Bronson Arroyo will start tonight for the Reds
which is probably the least surprising news you'll hear all week. He's (in)famously never missed a start. Despite the mono, the sore back, the carpal tunnel, and now a sore Achilles, and, of course, his plain ol' bad pitching so far this year, he'll take his turn in the rotation once again.
I"m afraid this is starting to look like the Eric Milton situation all over again. In Milton's first year of his regrettable three-year contract, he led the league in earned runs and home runs allowed with a 66 ERA+. This year, in Arroyo's first year of his hopefully-not-regrettable three-year contract, he's allowed the second-most earned runs thus far (87 to Brett Myers' 88) and the most home runs, with a 75 ERA+. In fact, after checking both pitcher's B-Ref pages, their career numbers are gallingly similar. I really hope we aren't witnessing a Milton-esque decline from Arroyo, and my gut-instinct is that he's been unlucky so far this year and he can still bounce back. But this Milton comparison is going to keep me up at night.
B-Ref Blog notes that if Johnny Cueto can maintain his ERA over the last month+ of the season
he will set the Reds franchise record for the live-ball era. After last night's gem, his ERA is down to a scintillating 1.89, which betters Dolf Luque's 1.93 in '23 and Gary Nolan's 1.99 in '72. As we all know, this franchise is not exactly known for it's pitching (these two are the only ones to record a sub-2 ERA in 1920), but it would still be quite a feat from the young fella.
Sheldon praises Cueto for another excellent effort
but points out that even though he leads the universe in ERA, there is a good possibility that he will not finish in the top five in Cy Young balloting. Roy Halladay, Clayton Kershaw, Cliff Lee, Cole Hamels, Tim Lincecum, Jair Jurrjens, and Ian Kennedy, just to name a few, are all having fantastic seasons in their own way. Dusty says "he’s definitely one of the elite pitchers," and he certainly is, but missing the first month of the season is going keep him from scoring any awards. Whatevs. Kid is still awesome.
Brandon Phillips is nothing if not confident
He sat down with Dusty Baker after Tuesday night's loss and laid it all on the table.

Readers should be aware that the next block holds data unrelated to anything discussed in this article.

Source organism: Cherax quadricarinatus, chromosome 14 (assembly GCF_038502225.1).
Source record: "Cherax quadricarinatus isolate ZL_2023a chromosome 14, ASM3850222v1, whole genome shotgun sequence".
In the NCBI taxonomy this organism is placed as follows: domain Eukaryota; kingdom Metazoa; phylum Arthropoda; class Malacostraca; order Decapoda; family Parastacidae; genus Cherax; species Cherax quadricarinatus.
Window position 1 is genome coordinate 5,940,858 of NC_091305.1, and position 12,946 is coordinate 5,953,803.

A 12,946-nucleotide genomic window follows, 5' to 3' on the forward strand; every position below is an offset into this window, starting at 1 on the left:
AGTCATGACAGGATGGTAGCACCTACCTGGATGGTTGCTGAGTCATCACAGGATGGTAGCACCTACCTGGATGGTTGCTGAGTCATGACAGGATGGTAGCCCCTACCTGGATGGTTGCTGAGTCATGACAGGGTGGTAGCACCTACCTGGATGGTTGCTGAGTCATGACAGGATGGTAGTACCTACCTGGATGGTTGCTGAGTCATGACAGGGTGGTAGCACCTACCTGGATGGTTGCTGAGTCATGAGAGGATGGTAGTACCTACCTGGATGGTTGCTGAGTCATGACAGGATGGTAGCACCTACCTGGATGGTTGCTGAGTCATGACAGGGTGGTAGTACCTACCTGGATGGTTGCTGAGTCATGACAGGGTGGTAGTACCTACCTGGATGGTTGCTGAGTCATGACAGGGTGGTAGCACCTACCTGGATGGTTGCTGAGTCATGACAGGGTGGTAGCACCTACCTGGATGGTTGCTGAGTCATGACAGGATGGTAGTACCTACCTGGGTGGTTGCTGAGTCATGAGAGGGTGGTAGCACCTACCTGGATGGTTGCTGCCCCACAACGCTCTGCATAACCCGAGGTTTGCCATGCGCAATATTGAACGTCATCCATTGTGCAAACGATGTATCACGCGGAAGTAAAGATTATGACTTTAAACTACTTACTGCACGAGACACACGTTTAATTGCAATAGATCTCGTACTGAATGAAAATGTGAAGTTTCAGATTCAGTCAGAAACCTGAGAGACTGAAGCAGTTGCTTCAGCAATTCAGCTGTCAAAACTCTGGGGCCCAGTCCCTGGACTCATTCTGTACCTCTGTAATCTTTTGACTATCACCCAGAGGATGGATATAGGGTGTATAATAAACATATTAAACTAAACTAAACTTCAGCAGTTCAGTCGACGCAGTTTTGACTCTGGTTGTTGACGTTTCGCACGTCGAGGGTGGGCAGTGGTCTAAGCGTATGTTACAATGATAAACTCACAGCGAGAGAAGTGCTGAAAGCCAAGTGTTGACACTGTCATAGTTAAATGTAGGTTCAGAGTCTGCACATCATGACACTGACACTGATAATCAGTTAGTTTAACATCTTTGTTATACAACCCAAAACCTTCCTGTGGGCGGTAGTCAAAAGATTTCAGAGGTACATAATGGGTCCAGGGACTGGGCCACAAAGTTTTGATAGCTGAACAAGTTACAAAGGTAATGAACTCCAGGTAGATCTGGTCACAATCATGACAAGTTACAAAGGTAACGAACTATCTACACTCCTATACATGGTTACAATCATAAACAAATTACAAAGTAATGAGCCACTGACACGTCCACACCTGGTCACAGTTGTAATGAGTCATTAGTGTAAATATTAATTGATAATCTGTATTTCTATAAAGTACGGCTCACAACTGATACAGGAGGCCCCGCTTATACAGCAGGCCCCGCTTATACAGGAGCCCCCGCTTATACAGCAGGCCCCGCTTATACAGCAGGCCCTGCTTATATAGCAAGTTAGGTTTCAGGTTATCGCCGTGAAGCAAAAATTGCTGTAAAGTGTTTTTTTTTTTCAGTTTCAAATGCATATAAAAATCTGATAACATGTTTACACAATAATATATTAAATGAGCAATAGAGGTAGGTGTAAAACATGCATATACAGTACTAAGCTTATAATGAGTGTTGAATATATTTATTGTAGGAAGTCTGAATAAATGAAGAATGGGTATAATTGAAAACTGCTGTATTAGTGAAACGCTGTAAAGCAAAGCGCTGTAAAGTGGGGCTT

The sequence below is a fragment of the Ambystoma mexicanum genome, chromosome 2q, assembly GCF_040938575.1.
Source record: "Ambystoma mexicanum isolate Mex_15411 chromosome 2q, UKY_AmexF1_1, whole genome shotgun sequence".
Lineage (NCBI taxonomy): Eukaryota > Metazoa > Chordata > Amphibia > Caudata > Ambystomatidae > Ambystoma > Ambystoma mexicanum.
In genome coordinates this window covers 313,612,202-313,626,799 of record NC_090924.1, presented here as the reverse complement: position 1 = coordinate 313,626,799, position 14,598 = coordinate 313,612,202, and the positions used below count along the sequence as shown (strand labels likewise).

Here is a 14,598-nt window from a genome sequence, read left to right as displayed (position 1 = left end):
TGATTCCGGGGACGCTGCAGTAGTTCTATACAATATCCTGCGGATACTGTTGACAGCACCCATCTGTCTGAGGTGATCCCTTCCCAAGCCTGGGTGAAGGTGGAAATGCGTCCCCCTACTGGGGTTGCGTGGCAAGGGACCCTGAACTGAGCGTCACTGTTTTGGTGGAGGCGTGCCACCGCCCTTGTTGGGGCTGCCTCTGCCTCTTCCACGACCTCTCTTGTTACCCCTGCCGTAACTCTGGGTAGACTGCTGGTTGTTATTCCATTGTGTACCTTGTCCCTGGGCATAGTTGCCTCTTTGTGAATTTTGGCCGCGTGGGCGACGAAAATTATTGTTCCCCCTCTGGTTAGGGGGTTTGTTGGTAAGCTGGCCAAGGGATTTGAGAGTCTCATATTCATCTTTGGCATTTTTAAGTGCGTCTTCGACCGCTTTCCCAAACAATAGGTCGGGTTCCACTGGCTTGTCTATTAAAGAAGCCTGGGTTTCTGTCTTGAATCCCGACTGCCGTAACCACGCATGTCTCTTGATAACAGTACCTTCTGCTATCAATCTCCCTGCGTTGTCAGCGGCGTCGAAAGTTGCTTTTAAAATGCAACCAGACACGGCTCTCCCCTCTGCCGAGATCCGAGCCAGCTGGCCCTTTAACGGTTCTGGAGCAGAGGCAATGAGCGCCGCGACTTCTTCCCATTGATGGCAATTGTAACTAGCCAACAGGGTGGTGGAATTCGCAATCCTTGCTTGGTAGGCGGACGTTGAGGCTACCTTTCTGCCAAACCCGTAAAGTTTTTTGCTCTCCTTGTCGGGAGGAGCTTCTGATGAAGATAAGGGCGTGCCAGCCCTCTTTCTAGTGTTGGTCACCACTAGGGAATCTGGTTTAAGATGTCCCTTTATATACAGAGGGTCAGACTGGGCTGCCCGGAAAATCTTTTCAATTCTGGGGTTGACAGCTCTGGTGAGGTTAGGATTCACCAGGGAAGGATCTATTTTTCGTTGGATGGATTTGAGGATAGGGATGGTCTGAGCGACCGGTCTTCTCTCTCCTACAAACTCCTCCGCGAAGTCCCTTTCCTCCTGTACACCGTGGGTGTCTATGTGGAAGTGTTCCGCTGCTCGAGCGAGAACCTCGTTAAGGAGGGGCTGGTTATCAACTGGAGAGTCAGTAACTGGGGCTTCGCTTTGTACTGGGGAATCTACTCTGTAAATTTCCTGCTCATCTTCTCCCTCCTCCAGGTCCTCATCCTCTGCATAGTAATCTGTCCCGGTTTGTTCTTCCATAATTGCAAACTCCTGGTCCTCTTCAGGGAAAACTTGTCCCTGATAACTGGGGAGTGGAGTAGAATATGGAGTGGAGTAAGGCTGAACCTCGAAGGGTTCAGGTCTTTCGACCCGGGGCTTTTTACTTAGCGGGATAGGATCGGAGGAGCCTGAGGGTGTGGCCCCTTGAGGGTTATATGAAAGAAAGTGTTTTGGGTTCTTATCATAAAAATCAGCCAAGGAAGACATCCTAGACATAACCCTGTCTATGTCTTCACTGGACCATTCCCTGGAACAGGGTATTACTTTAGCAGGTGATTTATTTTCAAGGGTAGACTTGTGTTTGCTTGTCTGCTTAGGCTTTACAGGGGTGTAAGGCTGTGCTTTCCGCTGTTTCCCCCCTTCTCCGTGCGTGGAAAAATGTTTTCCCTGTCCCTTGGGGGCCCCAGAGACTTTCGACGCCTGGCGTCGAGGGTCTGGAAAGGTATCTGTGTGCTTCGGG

"I had a lot of things in my heart," Phillips said on Wednesday. "I just felt like that we have to have a spark at the top of the lineup. When he put me in the leadoff spot last year, I felt like I was the playmaker that kept us going. And we started winning when they put me in the leadoff spot. I could be myself. I could worry about being myself instead of worrying just about driving in runs hitting fourth. When I hit fourth, I am limited to a role and can't run or do a lot of things. I just talked to him man to man. He understood where I was coming from. I felt like it can't get worse. Let's try it and see what happens."
I don't feel like going back and fact-checking, but I'll take BeeP's word that the team started winning when he moved to lead-off. Thing is, it likely had very little to do with, or perhaps even it was in spite of, his move to lead-off. He got on base at a paltry .303 clip out of the #1 spot last year, which kinda stinks. His overall line this year is exactly what we've come to expect from the BeePer, as he's slashed .283/.330/.417. Hopefully he can keep that up as a lead-off man, as it would be an improvement over the aggregate so far this year. Reds' lead-off hitters have slashed .251/.323/.388.
Tim Dierkes takes stock of the potential Type A free agents this winter who could make for difficult decisions in arbitration
Two Reds make the list:
Ramon Hernandez, Reds: I think the Reds are safe here and Hernandez would decline an arbitration offer in search of multiyear security and a guaranteed deal.
Brandon Phillips, Reds: If the Reds decide to decline Phillips' $12MM club option, snag some picks, and move on, they'd have to consider the possibility of Phillips accepting arbitration and actually getting more than $12MM. I think the risk of the Phillies' Jimmy Rollins accepting arbitration is lower.
The scuttlebutt on Twitter last night was that the Diamondbacks asked about Edgar Renteria
but the Reds said he wasn't available. I think the Reds could land a Chase Weems/Kris Negron-type of prospect in such a deal, which is pretty much inconsequential, but I'm okay with keeping him. The whole point of signing him at the beginning of the year was that he provided depth. Without him, we probably would have seen 50-70 games of Miguel Cairo or Chris Valaika at SS this year. And even though Edgar has been bad (and he's been baaaad), he's mostly likely been better than what those guys would have done. We're talking Jeff Keppinger depths of SS malfeasance. And now that he's hurt and Zack Cozart isn't coming back, there is absolutely zero chance that he gets moved. And I'm okay with that.
Grant Brisbee isn't ready to ring the bell for the Cardinals yet
but man, this division race got out of hand really quick. In the past three weeks, the Brewers have won 19 of 21 and have amassed a seven game lead over the Cardinals. Remember when the Reds did the same thing in August of last year? That was awesome!
The trouble for the Cardinals is, this is probably their last chance. Lance Berkman, Edwin Jackson, Adam Wainwright, Chris Carpenter, and of course, Albert Pujols can be free agents after this season. They will try to re-sign Albert (and most likely will), but that probably means saying good bye to Berkman and probably even Carpenter. That's good news for our Reds.